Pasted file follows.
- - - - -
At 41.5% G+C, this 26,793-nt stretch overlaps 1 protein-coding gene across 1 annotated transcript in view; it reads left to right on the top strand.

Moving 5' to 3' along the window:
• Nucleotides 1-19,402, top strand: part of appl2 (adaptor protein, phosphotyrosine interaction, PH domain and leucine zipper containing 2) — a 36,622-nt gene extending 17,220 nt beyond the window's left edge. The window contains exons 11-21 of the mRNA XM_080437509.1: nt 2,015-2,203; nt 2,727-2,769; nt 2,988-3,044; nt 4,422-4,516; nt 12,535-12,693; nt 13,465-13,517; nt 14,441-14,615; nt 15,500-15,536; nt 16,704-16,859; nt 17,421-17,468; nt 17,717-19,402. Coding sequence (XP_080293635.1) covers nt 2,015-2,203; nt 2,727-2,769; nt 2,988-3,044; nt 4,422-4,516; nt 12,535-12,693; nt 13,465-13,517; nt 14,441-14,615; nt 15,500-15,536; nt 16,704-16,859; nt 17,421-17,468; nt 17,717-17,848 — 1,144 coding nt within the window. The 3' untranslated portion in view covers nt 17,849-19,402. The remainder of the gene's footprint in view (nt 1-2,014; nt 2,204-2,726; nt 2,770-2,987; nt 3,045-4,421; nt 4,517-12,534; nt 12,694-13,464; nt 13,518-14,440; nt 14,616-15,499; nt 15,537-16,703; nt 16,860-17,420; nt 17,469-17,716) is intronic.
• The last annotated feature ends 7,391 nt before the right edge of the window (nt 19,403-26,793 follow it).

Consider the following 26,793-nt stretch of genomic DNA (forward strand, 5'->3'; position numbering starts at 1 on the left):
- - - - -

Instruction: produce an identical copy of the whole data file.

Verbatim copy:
At 41.5% G+C, this 26,793-nt stretch overlaps 1 protein-coding gene across 1 annotated transcript in view; it reads left to right on the top strand.

Moving 5' to 3' along the window:
• Nucleotides 1-19,402, top strand: part of appl2 (adaptor protein, phosphotyrosine interaction, PH domain and leucine zipper containing 2) — a 36,622-nt gene extending 17,220 nt beyond the window's left edge. The window contains exons 11-21 of the mRNA XM_080437509.1: nt 2,015-2,203; nt 2,727-2,769; nt 2,988-3,044; nt 4,422-4,516; nt 12,535-12,693; nt 13,465-13,517; nt 14,441-14,615; nt 15,500-15,536; nt 16,704-16,859; nt 17,421-17,468; nt 17,717-19,402. Coding sequence (XP_080293635.1) covers nt 2,015-2,203; nt 2,727-2,769; nt 2,988-3,044; nt 4,422-4,516; nt 12,535-12,693; nt 13,465-13,517; nt 14,441-14,615; nt 15,500-15,536; nt 16,704-16,859; nt 17,421-17,468; nt 17,717-17,848 — 1,144 coding nt within the window. The 3' untranslated portion in view covers nt 17,849-19,402. The remainder of the gene's footprint in view (nt 1-2,014; nt 2,204-2,726; nt 2,770-2,987; nt 3,045-4,421; nt 4,517-12,534; nt 12,694-13,464; nt 13,518-14,440; nt 14,616-15,499; nt 15,537-16,703; nt 16,860-17,420; nt 17,469-17,716) is intronic.
• The last annotated feature ends 7,391 nt before the right edge of the window (nt 19,403-26,793 follow it).

Consider the following 26,793-nt stretch of genomic DNA (forward strand, 5'->3'; position numbering starts at 1 on the left):